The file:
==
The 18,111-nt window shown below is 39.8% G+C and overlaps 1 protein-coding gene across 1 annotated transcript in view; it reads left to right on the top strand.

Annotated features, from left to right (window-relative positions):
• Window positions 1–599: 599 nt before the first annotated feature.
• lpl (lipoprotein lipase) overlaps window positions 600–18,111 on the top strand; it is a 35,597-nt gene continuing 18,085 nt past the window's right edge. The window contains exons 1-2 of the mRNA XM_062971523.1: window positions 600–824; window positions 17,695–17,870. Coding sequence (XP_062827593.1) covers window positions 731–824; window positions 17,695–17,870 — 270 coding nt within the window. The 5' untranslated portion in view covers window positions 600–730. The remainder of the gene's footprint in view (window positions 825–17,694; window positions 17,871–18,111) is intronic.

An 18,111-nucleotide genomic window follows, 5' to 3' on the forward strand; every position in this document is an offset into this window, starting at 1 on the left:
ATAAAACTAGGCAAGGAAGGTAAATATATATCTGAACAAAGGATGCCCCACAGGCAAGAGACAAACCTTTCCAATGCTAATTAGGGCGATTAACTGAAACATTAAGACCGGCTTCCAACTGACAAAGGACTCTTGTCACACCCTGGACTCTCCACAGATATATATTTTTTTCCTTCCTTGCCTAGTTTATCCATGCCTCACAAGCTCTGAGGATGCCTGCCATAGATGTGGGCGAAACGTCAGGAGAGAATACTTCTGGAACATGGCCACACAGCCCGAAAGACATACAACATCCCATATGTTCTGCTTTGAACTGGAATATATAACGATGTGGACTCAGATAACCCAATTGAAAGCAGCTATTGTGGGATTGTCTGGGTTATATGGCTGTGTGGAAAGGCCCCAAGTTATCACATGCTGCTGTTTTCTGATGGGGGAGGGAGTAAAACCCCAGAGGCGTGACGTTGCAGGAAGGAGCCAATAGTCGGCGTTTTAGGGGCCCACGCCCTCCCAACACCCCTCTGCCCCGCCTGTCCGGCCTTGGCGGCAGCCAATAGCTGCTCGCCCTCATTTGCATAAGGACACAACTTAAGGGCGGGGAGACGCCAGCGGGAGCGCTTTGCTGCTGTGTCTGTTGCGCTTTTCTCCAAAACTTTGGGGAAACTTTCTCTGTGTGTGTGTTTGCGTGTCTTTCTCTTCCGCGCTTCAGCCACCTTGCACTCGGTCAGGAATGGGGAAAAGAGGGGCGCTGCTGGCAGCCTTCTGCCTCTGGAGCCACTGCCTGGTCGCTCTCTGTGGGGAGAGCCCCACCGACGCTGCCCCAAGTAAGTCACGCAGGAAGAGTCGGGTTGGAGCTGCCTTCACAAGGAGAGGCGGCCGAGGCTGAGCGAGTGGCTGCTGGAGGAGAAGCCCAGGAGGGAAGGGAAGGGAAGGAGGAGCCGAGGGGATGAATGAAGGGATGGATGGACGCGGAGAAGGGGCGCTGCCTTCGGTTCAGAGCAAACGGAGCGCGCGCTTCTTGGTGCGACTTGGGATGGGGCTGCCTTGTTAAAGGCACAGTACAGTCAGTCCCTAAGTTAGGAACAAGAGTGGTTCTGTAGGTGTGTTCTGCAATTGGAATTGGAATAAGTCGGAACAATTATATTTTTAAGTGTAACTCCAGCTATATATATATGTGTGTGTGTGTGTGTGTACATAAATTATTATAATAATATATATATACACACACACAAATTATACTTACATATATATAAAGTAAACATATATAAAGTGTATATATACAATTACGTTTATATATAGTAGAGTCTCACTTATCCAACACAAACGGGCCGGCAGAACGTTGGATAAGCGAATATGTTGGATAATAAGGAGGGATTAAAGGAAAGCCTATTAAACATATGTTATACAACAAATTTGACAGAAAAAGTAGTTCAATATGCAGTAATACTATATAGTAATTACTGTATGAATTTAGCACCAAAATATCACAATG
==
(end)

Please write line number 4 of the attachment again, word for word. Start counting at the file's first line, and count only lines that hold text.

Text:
• lpl (lipoprotein lipase) overlaps window positions 600–18,111 on the top strand; it is a 35,597-nt gene continuing 18,085 nt past the window's right edge. The window contains exons 1-2 of the mRNA XM_062971523.1: window positions 600–824; window positions 17,695–17,870. Coding sequence (XP_062827593.1) covers window positions 731–824; window positions 17,695–17,870 — 270 coding nt within the window. The 5' untranslated portion in view covers window positions 600–730. The remainder of the gene's footprint in view (window positions 825–17,694; window positions 17,871–18,111) is intronic.